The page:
My primary goal as a teacher is to help students to broaden their knowledge and skills to become better students and engaged citizens. Specifically, I want student to think about the ways that they interact with the world and the way they use the information that they attain in the classroom. The knowledge and skill set that they attain will vary depending on the course, the tools I use for instruction, and the students enrolled in the course.
Learning in my class is supported through relevant reading and group class activities, online activities for solo student engagement, and in-class discussion. I want to engage my students on a variety of topics and themes to provide a better understanding of politics and provide them a forum to engage as active political citizens. The study of politics requires a sensitive but firm hand to foster discussion while recognizing the diversity of students’ backgrounds and experiences. I want to promote their opinions and perspectives as I go through my lectures, seminars, and activities so that they feel comfortable in every setting. We are poised at a time in history and teaching that allows us to maximize the opportunities of technology in and outside of the classroom. Students can capitalize on opportunities to engage in the lecture materials with new and exciting enthusiasm. It is this type of engagement that is at the center of my teaching philosophy. Student participation of this magnitude, in and out of the classroom, will create an atmosphere of achievement, involvement, and success. I plan on presenting material in both historical and analytical contexts in an effort to engage student’s needs and interests.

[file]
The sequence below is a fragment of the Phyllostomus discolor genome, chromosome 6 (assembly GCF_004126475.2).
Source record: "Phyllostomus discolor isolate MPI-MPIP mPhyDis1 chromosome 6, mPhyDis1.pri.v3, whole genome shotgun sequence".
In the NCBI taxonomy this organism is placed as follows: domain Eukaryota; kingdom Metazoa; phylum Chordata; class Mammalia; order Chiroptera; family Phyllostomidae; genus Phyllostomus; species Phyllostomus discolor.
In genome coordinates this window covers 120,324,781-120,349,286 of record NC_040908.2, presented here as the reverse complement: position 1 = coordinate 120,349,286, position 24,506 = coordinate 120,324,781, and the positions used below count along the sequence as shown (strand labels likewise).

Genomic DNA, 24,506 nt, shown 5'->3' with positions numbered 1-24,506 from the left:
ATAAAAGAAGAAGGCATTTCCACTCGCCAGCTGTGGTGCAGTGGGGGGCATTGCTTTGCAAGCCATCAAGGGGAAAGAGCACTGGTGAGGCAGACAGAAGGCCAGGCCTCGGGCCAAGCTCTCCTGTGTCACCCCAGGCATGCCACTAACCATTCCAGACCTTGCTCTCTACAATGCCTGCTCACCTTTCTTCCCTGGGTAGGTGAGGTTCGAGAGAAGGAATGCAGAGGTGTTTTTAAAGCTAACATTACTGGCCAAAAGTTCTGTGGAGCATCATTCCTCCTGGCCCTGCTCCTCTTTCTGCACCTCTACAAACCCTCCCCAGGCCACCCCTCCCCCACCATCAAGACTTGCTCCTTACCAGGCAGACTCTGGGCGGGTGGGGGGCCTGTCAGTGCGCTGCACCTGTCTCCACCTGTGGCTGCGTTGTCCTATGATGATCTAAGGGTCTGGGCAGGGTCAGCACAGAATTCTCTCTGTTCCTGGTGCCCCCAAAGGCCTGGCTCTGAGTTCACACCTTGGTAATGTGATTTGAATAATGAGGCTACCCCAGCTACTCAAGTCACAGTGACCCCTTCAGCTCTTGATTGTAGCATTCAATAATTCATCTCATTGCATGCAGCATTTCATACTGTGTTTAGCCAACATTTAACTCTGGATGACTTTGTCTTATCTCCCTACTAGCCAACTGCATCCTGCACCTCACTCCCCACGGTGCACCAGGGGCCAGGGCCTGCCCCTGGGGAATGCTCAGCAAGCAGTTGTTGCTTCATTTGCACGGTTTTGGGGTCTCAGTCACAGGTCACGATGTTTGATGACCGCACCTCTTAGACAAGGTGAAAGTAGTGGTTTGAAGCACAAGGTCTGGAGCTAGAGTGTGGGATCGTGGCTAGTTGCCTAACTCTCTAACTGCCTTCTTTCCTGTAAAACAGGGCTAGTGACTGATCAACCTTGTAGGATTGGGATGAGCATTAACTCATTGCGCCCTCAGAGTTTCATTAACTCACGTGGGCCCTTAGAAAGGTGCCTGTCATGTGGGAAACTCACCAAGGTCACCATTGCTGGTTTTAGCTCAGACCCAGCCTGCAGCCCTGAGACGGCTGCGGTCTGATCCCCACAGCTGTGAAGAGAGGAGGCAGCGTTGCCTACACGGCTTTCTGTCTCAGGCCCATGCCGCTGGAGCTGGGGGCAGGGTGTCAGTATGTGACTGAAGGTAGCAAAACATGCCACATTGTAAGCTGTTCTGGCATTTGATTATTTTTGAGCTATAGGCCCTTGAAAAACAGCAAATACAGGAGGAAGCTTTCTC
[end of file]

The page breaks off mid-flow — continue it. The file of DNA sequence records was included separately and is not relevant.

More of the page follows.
Assignments are organized in an effort to promote critical thinking, writing, analysis, and both group and individual engagement. Dependent on the size of the class and the environment, I plan on offering assignments that will promote critical engagement skills that they can begin to develop to benefit them both in this class and the rest of their college careers. Examinations and quizzes are aimed not only to evaluate student comprehension of the material, but also to synthesize the results of the learning environment, my teaching strategies, and to measure their engagement and comprehension of the materials presented.
In introductory courses, my goal is to teach students how to synthesize and consume information within the field of political science as a whole and in upper division courses in specialized areas. Processing information and encouraging critical thinking is important to foster productive college graduates. My overarching goal is for students to maximize their abilities to synthesize information from a variety of sources and use critical thinking to assess the conditions of politics and address its problems. By the end of my classes, students should be better consumers and processors of information in the classroom setting, and in the world. I am invested in the teaching process and try to use the feedback that I receive from students to adjust course plans and material. I am constantly updating and adjusting curriculum (including text books, readings, assignments) from course to course to reflect feedback from students and adopt methods that are most effective for student learning. Ultimately, the final goal as an instructor is to provide an environment for learning that encourages success in the course and beyond. I strive to create a report with students that allow them to communicate in the academic setting and more importantly beyond the classroom setting as college graduates in the workforce.